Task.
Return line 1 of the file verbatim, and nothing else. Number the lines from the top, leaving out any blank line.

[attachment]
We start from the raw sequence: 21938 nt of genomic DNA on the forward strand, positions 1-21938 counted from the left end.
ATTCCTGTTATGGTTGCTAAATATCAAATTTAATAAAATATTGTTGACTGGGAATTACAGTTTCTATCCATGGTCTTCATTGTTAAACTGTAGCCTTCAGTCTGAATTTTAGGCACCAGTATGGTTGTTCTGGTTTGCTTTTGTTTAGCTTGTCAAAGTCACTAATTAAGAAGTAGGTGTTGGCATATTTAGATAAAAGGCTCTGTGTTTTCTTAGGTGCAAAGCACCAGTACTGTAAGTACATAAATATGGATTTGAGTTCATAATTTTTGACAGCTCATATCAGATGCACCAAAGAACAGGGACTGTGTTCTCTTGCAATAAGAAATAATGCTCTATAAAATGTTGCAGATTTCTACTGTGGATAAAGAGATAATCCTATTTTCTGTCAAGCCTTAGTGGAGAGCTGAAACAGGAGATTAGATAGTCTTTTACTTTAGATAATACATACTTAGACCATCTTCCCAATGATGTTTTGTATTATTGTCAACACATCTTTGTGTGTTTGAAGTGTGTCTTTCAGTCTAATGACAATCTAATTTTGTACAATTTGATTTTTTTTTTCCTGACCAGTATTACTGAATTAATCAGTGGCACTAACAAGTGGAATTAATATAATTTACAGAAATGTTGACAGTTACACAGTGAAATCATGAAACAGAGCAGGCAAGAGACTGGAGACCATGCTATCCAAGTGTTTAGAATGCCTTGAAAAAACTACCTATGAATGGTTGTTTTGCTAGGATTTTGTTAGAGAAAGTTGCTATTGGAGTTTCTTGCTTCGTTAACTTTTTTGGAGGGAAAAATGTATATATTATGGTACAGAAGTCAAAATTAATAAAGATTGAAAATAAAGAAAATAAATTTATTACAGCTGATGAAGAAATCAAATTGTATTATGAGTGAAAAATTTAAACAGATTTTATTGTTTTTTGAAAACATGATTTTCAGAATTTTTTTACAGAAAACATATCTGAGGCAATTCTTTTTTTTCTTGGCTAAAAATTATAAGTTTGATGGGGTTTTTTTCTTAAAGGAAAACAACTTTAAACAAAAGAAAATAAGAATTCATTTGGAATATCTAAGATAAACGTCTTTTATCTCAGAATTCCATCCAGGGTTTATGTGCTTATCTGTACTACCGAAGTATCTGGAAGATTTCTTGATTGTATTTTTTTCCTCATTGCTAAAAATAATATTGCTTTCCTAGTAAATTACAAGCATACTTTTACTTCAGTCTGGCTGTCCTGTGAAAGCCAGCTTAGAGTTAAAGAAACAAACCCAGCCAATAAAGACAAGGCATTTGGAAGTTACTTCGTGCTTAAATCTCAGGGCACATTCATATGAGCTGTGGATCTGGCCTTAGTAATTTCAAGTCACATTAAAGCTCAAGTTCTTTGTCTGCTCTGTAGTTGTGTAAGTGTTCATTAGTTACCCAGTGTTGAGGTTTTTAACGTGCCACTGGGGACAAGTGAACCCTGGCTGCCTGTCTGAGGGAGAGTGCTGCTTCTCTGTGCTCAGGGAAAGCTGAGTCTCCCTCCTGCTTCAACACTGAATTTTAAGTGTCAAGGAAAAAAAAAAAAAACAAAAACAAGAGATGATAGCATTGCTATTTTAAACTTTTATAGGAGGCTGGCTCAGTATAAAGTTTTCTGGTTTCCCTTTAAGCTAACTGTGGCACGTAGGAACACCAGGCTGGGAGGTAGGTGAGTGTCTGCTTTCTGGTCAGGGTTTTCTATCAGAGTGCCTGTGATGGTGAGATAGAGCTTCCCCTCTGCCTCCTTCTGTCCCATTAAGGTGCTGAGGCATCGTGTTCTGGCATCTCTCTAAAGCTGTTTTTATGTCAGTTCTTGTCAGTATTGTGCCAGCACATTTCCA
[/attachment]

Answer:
We start from the raw sequence: 21938 nt of genomic DNA on the forward strand, positions 1-21938 counted from the left end.